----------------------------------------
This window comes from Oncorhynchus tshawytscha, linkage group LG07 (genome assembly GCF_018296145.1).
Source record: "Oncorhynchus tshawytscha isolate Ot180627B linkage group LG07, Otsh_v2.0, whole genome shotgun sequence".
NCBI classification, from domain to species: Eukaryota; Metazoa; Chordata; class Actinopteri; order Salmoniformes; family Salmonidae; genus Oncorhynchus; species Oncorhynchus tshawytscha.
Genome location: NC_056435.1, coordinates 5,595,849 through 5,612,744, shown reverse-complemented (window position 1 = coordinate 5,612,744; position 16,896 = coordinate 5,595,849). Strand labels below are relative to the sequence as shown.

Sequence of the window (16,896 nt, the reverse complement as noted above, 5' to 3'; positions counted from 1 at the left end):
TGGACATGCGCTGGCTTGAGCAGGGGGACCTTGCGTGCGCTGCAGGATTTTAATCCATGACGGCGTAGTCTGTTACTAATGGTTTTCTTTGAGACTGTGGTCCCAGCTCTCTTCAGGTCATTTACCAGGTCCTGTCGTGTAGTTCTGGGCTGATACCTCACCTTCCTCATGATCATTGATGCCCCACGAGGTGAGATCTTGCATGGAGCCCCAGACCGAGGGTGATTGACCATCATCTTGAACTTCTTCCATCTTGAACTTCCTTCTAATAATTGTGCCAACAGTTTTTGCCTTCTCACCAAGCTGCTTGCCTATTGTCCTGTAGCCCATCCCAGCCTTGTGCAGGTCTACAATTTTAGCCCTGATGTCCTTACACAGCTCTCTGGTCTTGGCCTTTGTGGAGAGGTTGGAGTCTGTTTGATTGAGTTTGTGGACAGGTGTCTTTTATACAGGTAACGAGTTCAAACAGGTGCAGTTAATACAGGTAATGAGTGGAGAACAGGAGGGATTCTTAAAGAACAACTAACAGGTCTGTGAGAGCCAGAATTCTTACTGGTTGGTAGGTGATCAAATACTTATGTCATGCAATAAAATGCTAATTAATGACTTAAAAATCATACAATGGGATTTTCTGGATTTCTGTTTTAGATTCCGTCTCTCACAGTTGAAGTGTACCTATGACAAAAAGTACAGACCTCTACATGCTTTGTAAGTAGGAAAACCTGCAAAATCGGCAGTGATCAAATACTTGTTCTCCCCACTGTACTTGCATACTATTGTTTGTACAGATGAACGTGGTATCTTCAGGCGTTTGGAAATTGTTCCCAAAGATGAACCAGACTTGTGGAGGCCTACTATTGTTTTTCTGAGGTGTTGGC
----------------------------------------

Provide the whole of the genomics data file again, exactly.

This window comes from Oncorhynchus tshawytscha, linkage group LG07 (genome assembly GCF_018296145.1).
Source record: "Oncorhynchus tshawytscha isolate Ot180627B linkage group LG07, Otsh_v2.0, whole genome shotgun sequence".
NCBI classification, from domain to species: Eukaryota; Metazoa; Chordata; class Actinopteri; order Salmoniformes; family Salmonidae; genus Oncorhynchus; species Oncorhynchus tshawytscha.
Genome location: NC_056435.1, coordinates 5,595,849 through 5,612,744, shown reverse-complemented (window position 1 = coordinate 5,612,744; position 16,896 = coordinate 5,595,849). Strand labels below are relative to the sequence as shown.

Sequence of the window (16,896 nt, the reverse complement as noted above, 5' to 3'; positions counted from 1 at the left end):
TGGACATGCGCTGGCTTGAGCAGGGGGACCTTGCGTGCGCTGCAGGATTTTAATCCATGACGGCGTAGTCTGTTACTAATGGTTTTCTTTGAGACTGTGGTCCCAGCTCTCTTCAGGTCATTTACCAGGTCCTGTCGTGTAGTTCTGGGCTGATACCTCACCTTCCTCATGATCATTGATGCCCCACGAGGTGAGATCTTGCATGGAGCCCCAGACCGAGGGTGATTGACCATCATCTTGAACTTCTTCCATCTTGAACTTCCTTCTAATAATTGTGCCAACAGTTTTTGCCTTCTCACCAAGCTGCTTGCCTATTGTCCTGTAGCCCATCCCAGCCTTGTGCAGGTCTACAATTTTAGCCCTGATGTCCTTACACAGCTCTCTGGTCTTGGCCTTTGTGGAGAGGTTGGAGTCTGTTTGATTGAGTTTGTGGACAGGTGTCTTTTATACAGGTAACGAGTTCAAACAGGTGCAGTTAATACAGGTAATGAGTGGAGAACAGGAGGGATTCTTAAAGAACAACTAACAGGTCTGTGAGAGCCAGAATTCTTACTGGTTGGTAGGTGATCAAATACTTATGTCATGCAATAAAATGCTAATTAATGACTTAAAAATCATACAATGGGATTTTCTGGATTTCTGTTTTAGATTCCGTCTCTCACAGTTGAAGTGTACCTATGACAAAAAGTACAGACCTCTACATGCTTTGTAAGTAGGAAAACCTGCAAAATCGGCAGTGATCAAATACTTGTTCTCCCCACTGTACTTGCATACTATTGTTTGTACAGATGAACGTGGTATCTTCAGGCGTTTGGAAATTGTTCCCAAAGATGAACCAGACTTGTGGAGGCCTACTATTGTTTTTCTGAGGTGTTGGC